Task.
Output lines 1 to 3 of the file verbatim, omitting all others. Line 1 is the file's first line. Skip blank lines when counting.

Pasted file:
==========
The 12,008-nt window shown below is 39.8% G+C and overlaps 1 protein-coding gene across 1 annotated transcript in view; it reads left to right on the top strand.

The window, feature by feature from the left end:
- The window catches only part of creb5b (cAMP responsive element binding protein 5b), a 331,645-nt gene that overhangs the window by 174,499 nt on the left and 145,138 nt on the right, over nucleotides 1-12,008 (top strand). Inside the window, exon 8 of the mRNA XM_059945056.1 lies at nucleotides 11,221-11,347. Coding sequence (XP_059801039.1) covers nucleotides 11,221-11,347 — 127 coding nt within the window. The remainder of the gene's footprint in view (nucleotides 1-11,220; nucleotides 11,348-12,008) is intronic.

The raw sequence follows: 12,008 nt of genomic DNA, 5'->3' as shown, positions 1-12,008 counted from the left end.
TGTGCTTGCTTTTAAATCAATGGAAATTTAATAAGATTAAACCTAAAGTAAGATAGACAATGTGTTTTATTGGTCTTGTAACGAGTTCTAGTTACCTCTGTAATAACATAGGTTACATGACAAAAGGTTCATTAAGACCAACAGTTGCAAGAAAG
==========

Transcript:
The 12,008-nt window shown below is 39.8% G+C and overlaps 1 protein-coding gene across 1 annotated transcript in view; it reads left to right on the top strand.

The window, feature by feature from the left end:
- The window catches only part of creb5b (cAMP responsive element binding protein 5b), a 331,645-nt gene that overhangs the window by 174,499 nt on the left and 145,138 nt on the right, over nucleotides 1-12,008 (top strand). Inside the window, exon 8 of the mRNA XM_059945056.1 lies at nucleotides 11,221-11,347. Coding sequence (XP_059801039.1) covers nucleotides 11,221-11,347 — 127 coding nt within the window. The remainder of the gene's footprint in view (nucleotides 1-11,220; nucleotides 11,348-12,008) is intronic.